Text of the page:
Black holes, a simple theory, has it been looked into

  • Thread starter burgerdave
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  • #1

Main Question or Discussion Point

Here it is, its probably an old one but as im not a fully fledged scientist I dont know if it is. It relys on paralel universes. So what if the black hole sits over a valve beetween the sheets of these universes sucking in matter and compressing it through the valve into the paralel universe where a star sits over it spewing out this superheated superconcentrated matter. Interesting thought eh.

When the black hole collapses, the star dies out and the process is reversed as the star collapses into itself to create a black hole on the other side of the valve a star is born.

What do you think?
 

Answers and Replies

  • #2
Oh dear, I think I missed something important that might cause a problem.

Gravity!!

Where does the pull come from?
 
  • #3
Although could matter run like water, ie. you pull out the plug and matter runs down the hole and the difference beetween gravitational fields in the two universes could decide the direction of travel.

Maybie?

Ideas?
 
  • #4
Nabeshin
Science Advisor
2,205
16
Hi burgerdave and welcome to PF!

The notion of black holes as bridges to other universes is quite old and mathematically well founded. In the mathematical solution for a black hole, it is quite simple to use a set of coordinates which shows two asymptotically flat universes with a black hole between them. In this simple situation, nothing can pass through the hole to the other side, however. Unfortunately, popular science and science fiction seems to have ran with this concept a lot more than is necessary. The concept of a white hole, which is a product of this same coordinate choice, also seems to garner a lot of attention. Unfortunately, the truth of these objects is that they're entirely mathematical. They exist in a universe that has been around forever containing only the black hole which has been around forever. This simply is not our universe.

At this point I'd like to point out that personal theories are against the forum rules here. It's our goal to try and educate people as to the current state of science and, when appropriate, where current research and the cutting edge is.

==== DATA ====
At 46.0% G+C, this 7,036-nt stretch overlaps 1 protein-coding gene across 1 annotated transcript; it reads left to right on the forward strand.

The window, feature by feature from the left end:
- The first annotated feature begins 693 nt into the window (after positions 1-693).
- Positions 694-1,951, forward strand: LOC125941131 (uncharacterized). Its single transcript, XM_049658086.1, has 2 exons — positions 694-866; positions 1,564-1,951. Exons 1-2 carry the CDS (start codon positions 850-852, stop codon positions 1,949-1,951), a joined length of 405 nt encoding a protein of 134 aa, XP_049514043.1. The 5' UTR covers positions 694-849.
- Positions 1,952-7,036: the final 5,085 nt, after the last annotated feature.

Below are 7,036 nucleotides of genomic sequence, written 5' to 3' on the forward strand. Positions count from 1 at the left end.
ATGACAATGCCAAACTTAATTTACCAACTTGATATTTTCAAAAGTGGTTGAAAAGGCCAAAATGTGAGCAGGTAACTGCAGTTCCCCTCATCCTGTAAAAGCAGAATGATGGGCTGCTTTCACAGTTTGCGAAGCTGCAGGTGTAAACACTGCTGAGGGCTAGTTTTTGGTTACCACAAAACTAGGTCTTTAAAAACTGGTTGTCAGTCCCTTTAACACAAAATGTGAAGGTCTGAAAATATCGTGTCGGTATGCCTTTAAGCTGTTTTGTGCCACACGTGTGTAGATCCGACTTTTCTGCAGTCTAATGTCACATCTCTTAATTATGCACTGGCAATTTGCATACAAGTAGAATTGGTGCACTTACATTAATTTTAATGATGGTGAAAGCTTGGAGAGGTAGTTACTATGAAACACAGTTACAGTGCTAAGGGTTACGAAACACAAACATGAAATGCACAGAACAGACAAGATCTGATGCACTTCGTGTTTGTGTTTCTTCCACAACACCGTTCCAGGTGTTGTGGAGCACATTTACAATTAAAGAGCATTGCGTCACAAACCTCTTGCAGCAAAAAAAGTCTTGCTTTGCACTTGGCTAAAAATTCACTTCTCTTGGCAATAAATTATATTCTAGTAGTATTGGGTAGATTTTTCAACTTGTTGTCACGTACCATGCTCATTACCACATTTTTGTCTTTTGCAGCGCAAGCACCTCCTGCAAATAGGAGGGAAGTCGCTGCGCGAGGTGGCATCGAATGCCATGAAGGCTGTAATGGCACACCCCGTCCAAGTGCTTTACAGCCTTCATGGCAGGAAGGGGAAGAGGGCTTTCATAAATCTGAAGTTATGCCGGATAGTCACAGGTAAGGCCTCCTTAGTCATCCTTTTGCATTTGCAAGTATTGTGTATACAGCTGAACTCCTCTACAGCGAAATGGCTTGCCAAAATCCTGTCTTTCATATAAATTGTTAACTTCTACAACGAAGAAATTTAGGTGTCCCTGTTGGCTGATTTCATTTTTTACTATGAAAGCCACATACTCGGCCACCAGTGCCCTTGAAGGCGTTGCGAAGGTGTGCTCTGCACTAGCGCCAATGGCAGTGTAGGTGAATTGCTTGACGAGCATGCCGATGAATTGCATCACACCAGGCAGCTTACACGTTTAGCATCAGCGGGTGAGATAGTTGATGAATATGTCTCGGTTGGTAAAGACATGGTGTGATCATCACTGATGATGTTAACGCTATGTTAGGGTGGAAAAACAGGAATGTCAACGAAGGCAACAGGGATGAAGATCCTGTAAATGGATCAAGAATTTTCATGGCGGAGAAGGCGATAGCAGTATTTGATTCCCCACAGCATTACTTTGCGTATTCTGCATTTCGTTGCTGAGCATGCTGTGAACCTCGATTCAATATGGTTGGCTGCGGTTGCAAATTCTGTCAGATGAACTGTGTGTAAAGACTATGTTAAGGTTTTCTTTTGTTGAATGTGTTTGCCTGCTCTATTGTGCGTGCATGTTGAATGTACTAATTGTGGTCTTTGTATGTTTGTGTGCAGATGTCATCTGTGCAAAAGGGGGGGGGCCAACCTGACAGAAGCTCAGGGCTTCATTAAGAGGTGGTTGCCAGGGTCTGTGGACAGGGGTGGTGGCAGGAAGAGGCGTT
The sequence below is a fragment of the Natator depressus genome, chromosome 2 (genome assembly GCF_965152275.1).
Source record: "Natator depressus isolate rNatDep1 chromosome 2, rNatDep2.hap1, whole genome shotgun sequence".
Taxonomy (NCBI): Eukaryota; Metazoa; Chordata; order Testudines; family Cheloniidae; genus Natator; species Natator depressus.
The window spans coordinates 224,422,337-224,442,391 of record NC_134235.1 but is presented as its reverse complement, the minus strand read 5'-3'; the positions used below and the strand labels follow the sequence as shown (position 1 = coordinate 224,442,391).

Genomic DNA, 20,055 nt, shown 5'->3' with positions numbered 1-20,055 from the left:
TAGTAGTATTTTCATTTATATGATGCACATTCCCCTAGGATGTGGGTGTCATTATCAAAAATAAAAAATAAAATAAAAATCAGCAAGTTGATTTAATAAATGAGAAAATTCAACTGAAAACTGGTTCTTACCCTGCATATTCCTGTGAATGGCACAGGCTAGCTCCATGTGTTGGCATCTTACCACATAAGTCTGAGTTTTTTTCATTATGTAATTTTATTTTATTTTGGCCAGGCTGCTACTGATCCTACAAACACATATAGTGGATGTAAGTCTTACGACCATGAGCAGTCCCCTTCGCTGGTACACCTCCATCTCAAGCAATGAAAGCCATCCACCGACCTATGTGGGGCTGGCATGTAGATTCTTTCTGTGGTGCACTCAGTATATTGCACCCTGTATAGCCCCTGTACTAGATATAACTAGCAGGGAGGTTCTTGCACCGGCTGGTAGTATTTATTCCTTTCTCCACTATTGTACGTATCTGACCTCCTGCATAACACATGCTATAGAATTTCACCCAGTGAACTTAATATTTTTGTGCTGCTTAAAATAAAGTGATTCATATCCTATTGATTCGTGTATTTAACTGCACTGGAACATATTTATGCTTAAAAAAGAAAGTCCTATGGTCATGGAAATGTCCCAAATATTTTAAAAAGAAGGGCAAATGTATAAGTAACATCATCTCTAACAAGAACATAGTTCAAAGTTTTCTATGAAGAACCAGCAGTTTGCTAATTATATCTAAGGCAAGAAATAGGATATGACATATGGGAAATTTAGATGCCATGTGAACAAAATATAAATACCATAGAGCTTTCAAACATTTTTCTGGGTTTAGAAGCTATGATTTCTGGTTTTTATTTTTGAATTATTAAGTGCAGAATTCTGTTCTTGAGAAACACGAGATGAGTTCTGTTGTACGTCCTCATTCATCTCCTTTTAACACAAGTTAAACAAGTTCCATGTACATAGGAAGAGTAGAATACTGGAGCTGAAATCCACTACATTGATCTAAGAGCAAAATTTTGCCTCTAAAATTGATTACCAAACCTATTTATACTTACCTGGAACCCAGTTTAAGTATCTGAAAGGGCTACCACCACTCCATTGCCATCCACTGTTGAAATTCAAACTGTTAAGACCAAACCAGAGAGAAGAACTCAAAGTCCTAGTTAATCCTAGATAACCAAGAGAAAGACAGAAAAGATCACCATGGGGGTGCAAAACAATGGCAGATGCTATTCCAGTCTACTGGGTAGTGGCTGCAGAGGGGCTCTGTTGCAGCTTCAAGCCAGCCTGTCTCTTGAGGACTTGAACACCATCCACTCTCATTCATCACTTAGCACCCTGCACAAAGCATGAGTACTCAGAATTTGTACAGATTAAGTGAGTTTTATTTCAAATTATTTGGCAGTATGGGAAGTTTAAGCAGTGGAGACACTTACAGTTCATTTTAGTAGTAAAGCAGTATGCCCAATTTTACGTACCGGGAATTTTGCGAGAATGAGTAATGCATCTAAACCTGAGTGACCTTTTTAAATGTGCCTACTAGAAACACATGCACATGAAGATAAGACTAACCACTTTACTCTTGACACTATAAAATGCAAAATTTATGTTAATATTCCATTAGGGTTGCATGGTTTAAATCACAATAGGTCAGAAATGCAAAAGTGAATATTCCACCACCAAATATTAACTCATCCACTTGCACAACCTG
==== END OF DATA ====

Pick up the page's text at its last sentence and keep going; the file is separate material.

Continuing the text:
With that in mind, in case you were wondering why your musings do not make any sense, there are several reasons. For one, stars simply are not born in this manner. Stars are born when a cloud of interstellar gas collapses in on itself enough to begin nuclear fusion -- they do not mysteriously pop in from the vacuum. Also if you're interested in black holes and other strange astrophysical phenomenon, I would advise you to drop your egregious use of analogies. The world simply does not behave as common sense would dictate, so trying to equate matter to water and black holes to valves is going to lead to more confusion than anything else.

(Note: We do use analogies to explain some mathematical concepts, for example the balloon analogy of the universe or the bowling ball on a rubber sheet model of general relativity. While these are helpful learning tools, I always stress that they are nothing more than analogies -- not the theory itself! It's always good to keep that in mind)

If you have any other questions regarding this I'd be happy to try to answer, but just remember the 2nd paragraph. :smile:

Cheers
 
  • #5
6,814
12
So what if the black hole sits over a valve beetween the sheets of these universes sucking in matter and compressing it through the valve into the paralel universe where a star sits over it spewing out this superheated superconcentrated matter. Interesting thought eh.
Yes. It's easy to come up with different ideas about how black holes work. The hard part is showing that an idea is wrong, and the big, big problem with your idea is that there isn't an obvious and simple way of proving it wrong. This is part of a bigger problem that we don't have a good model for the center of a black hole, so that you can make up anything. Being able to make up anything is considered bad.

When the black hole collapses, the star dies out and the process is reversed as the star collapses into itself to create a black hole on the other side of the valve a star is born.
That's clearly not happening on our universe. We can see stars being born, and those are clouds of gas collapsing.

Now you could argue that the matter is going into some other universe with different rules and different stars. Maybe, but then you run into the big problem of "proving that wrong."
 
  • #6
2,257
7
look up 'white hole'
 
  • #7
Chronos
Science Advisor
Gold Member
11,408
738
Until we find something that resembles a 'white hole' in this universe, this hypothesis has a 'black' future.
 
  • #8
Thanks, that clears a few things up for me, and your right about the analogys it is a bit much.
 

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